Former Miami Beach Mayor and gubernatorial candidate Philip Levine was in Pensacola Thursday, speaking to the Escambia County Democratic Women’s Club. Before that, he sat down with WUWF’s Dave Dunwoody.
An entrepreneur, Levine started Onboard Media -- a port-marketing program for the cruise industry, which eventually expanded to 85 stateroom magazines and television. Onboard merged with Starboard Cruise Services before Levine sold it in 2000. Then he went into politics, running for mayor of Miami Beach.
“I became mayor twice – two-term mayor and after that I said, ‘You know, I don’t like the direction of the state of Florida; I'm going to go run for governor because I truly – truly want to bring our state into the 21st Century,’” said Levine.
There are many paths that can lead to the governor’s office, and being a mayor is one of them.
“You’re dealing with people every day; you’re dealing with potholes, you’re dealing with big projects,” Levine says. “But, the key is as a mayor, did you get things done? We got a lot done; I was very impatient, and then we had a list of accomplishments.”
As for the man he wants to succeed, Levine says Gov. Rick Scott has had the wrong focus during his eight-year tenure.
“Gov. Scott is someone who has done really well for people that have money,” said Levine. “He’s done really well in helping the rich get richer. I’m running for governor to help Floridians – the ones that work two and three jobs, the ones that can’t survive on $8.25 an hour.”
The “$8.25” references Florida’s minimum wage. Rather than have Tallahassee set a “one size fits all” rate, Levine wants to leave it up to local governments.
“As a former mayor, I want mayors; council people, commissioners to make their decisions on the ground. They know best. And whether it’s raising or lowering their minimum living wage based on what they think is right. What it costs to buy a hamburger in Miami Beach is a lot more money than it costs to buy a hamburger in Pensacola. And they need to make those local decisions.”
Another major issue for Levine is gun regulation. He jumps in quickly to say he’s a gun owner and holds a concealed weapons permit. But on the other hand, he contends that Florida has the weakest gun safety laws in the nation, citing the shootings at the Pulse Nightclub in Orlando, and Marjory Stoneman Douglas High School in Broward County.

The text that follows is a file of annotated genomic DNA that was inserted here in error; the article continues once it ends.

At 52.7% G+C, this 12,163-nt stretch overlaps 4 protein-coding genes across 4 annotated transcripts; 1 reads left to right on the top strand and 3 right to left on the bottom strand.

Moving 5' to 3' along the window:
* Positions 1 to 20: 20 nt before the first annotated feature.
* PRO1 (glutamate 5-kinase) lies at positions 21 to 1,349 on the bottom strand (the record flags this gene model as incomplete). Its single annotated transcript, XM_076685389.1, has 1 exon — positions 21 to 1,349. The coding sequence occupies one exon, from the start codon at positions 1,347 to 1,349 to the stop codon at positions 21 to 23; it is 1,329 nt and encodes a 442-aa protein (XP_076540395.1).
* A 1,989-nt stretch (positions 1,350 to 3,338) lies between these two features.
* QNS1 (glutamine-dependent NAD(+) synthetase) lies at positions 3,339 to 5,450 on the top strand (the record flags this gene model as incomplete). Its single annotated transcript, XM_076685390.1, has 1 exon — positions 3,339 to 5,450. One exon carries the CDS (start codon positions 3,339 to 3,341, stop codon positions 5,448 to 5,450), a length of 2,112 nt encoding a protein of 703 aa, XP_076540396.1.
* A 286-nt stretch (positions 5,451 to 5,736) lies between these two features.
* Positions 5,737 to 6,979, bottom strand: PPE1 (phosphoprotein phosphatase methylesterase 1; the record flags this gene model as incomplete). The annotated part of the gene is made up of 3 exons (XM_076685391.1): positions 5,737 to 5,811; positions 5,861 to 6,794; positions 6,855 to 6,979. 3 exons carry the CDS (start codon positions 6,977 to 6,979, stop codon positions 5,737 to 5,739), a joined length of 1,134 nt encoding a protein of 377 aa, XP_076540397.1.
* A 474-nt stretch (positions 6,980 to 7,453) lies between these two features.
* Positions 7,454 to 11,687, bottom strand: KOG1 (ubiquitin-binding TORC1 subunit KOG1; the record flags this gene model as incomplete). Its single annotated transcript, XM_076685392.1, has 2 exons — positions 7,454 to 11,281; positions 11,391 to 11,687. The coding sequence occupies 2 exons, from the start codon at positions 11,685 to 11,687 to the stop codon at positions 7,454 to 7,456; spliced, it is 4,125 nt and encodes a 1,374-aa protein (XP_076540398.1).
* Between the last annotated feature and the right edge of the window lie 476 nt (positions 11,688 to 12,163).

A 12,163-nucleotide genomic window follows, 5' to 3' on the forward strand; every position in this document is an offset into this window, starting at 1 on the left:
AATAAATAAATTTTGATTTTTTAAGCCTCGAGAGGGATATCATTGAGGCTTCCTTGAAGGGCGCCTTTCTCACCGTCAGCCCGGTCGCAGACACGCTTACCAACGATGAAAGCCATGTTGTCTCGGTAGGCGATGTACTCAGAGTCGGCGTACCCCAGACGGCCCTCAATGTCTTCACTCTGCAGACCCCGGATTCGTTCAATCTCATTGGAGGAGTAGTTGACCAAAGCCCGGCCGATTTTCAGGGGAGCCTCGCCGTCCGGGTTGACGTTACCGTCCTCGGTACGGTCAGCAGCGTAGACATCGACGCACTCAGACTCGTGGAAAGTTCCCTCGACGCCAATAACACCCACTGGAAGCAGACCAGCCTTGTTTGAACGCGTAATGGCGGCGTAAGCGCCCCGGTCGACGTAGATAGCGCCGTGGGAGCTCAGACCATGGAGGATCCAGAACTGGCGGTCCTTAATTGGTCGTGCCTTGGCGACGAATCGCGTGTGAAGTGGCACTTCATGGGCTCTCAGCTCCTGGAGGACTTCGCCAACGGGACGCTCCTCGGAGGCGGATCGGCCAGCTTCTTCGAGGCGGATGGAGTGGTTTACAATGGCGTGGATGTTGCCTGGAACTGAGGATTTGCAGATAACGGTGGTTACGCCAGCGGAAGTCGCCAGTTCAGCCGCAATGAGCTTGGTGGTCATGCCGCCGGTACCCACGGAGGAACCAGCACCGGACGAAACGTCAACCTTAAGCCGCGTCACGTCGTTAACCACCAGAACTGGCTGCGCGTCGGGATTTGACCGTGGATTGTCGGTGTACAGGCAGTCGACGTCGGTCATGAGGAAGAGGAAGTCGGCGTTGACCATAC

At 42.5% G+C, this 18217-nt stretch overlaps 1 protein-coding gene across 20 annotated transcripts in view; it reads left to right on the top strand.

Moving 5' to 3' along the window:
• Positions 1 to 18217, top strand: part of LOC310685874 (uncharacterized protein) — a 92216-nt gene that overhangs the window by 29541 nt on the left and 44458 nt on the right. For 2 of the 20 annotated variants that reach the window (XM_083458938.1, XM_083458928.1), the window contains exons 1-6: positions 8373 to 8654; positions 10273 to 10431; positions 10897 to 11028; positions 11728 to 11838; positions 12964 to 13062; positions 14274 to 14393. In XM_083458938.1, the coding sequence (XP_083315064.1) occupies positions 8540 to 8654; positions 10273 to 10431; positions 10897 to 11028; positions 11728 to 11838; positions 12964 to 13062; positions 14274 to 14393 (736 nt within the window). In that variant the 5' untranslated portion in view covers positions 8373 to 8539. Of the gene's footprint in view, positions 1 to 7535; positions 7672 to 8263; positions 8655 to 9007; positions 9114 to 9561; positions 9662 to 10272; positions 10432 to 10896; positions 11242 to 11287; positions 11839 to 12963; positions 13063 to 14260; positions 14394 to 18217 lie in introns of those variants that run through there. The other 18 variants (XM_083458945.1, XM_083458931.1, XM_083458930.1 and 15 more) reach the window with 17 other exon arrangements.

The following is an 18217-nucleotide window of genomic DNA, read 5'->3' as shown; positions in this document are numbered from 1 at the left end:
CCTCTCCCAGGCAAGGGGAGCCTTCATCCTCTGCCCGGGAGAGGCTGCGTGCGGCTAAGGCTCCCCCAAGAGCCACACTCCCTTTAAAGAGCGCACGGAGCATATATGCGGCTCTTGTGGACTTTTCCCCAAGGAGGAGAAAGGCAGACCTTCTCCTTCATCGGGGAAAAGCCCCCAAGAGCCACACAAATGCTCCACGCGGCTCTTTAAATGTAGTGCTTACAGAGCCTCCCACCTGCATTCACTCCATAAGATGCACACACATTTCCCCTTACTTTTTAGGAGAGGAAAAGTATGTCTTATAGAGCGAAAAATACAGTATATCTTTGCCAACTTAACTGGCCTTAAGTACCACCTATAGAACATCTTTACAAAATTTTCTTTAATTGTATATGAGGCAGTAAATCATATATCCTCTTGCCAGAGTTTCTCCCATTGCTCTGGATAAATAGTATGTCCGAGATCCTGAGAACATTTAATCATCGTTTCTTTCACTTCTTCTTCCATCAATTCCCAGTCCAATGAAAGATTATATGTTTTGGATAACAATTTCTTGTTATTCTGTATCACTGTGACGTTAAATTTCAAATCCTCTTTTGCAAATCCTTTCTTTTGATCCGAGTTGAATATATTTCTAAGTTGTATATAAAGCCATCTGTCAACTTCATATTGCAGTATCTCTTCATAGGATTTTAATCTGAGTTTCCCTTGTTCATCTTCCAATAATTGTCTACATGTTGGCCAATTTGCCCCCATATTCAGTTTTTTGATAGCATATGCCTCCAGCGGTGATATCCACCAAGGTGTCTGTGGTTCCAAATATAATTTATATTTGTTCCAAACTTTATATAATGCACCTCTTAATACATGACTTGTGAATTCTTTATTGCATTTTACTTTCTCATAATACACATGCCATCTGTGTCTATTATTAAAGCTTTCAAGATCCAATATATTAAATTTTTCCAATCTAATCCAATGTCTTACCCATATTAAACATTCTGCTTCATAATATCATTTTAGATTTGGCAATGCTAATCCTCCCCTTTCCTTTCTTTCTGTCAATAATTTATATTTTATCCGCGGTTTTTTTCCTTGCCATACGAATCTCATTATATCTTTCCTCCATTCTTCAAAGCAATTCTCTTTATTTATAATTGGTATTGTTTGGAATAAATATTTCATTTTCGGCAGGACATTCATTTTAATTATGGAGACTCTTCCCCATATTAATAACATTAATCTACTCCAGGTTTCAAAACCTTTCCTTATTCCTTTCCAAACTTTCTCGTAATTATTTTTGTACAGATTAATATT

“Not only is it terrible for our children [and] our families, the safety at risk, but from an economic point of view,” Levine says. “If you’re a great, admired corporation in America, why would you want to come to a state that has the weakest gun safety laws in the nation? They don’t want to put their families at risk.”
Levine is proposing an Education Security Administration to protect schools, raise teachers’ salaries, and expand Medicaid coverage—all without raising taxes.
When it comes to the Panhandle, Levine says offshore drilling is perhaps the largest issue, given the 2010 oil spill; the federal government’s desire to open up now-banned areas for drilling, and what he sees as Governor Scott’s flip-flopping.
“Before he became governor and when he became governor, [Scott] was all about offshore drilling; then all of a sudden he decides to run for [U.S.] Senate and he’s against offshore drilling,” Levine says. “Offshore drilling would be a catastrophe for the Panhandle. We saw what happened with the spill. We don’t ever want this to happen again and matter of fact, why would we want to go backwards into fossil fuels, when we know the future of alternative energies is not oil?”
The latest poll from Real Clear Politics shows Levine about two percentage points behind former Congresswoman Gwen Graham in the Democratic race. But Levine dismisses that and most other polls.
“Based on our internal polling, we see that we are out in front,” said Levine. “We look at our own internal feeling, what we’re seeing and our analysis. Thank God we’re out in front, but we don’t take anything for granted.”
The deadline to register to vote in the August 28 primary is July 30; and early voting will run from August 18-25. More information is available at your county’s elections supervisor website.